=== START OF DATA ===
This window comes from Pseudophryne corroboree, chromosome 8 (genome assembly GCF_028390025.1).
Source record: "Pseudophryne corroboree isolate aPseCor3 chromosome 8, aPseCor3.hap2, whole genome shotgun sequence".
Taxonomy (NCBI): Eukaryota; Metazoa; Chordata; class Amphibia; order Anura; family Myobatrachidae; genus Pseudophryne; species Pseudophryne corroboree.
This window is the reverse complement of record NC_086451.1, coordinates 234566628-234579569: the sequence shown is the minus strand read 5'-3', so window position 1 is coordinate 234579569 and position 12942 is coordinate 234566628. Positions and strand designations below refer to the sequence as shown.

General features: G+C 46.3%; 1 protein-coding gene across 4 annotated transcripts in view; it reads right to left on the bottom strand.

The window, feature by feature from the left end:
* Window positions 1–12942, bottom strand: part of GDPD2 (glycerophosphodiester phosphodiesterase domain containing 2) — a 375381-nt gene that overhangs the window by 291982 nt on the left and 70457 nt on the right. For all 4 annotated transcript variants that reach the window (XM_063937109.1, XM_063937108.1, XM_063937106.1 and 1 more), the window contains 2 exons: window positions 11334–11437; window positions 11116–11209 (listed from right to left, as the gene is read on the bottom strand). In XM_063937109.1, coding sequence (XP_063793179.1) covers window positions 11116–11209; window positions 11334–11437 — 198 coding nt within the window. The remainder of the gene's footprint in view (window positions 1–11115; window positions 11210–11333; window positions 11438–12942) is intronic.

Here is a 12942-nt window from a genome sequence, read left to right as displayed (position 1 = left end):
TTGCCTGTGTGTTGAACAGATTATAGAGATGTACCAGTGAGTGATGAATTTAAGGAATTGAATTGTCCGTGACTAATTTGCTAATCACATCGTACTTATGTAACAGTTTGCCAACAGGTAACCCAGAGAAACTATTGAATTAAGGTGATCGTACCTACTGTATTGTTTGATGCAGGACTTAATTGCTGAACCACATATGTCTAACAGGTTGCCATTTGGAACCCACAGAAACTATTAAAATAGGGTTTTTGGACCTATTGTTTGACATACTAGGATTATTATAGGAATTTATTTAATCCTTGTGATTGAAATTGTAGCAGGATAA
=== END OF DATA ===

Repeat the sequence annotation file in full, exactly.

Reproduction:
This window comes from Pseudophryne corroboree, chromosome 8 (genome assembly GCF_028390025.1).
Source record: "Pseudophryne corroboree isolate aPseCor3 chromosome 8, aPseCor3.hap2, whole genome shotgun sequence".
Taxonomy (NCBI): Eukaryota; Metazoa; Chordata; class Amphibia; order Anura; family Myobatrachidae; genus Pseudophryne; species Pseudophryne corroboree.
This window is the reverse complement of record NC_086451.1, coordinates 234566628-234579569: the sequence shown is the minus strand read 5'-3', so window position 1 is coordinate 234579569 and position 12942 is coordinate 234566628. Positions and strand designations below refer to the sequence as shown.

General features: G+C 46.3%; 1 protein-coding gene across 4 annotated transcripts in view; it reads right to left on the bottom strand.

The window, feature by feature from the left end:
* Window positions 1–12942, bottom strand: part of GDPD2 (glycerophosphodiester phosphodiesterase domain containing 2) — a 375381-nt gene that overhangs the window by 291982 nt on the left and 70457 nt on the right. For all 4 annotated transcript variants that reach the window (XM_063937109.1, XM_063937108.1, XM_063937106.1 and 1 more), the window contains 2 exons: window positions 11334–11437; window positions 11116–11209 (listed from right to left, as the gene is read on the bottom strand). In XM_063937109.1, coding sequence (XP_063793179.1) covers window positions 11116–11209; window positions 11334–11437 — 198 coding nt within the window. The remainder of the gene's footprint in view (window positions 1–11115; window positions 11210–11333; window positions 11438–12942) is intronic.

Here is a 12942-nt window from a genome sequence, read left to right as displayed (position 1 = left end):
TTGCCTGTGTGTTGAACAGATTATAGAGATGTACCAGTGAGTGATGAATTTAAGGAATTGAATTGTCCGTGACTAATTTGCTAATCACATCGTACTTATGTAACAGTTTGCCAACAGGTAACCCAGAGAAACTATTGAATTAAGGTGATCGTACCTACTGTATTGTTTGATGCAGGACTTAATTGCTGAACCACATATGTCTAACAGGTTGCCATTTGGAACCCACAGAAACTATTAAAATAGGGTTTTTGGACCTATTGTTTGACATACTAGGATTATTATAGGAATTTATTTAATCCTTGTGATTGAAATTGTAGCAGGATAA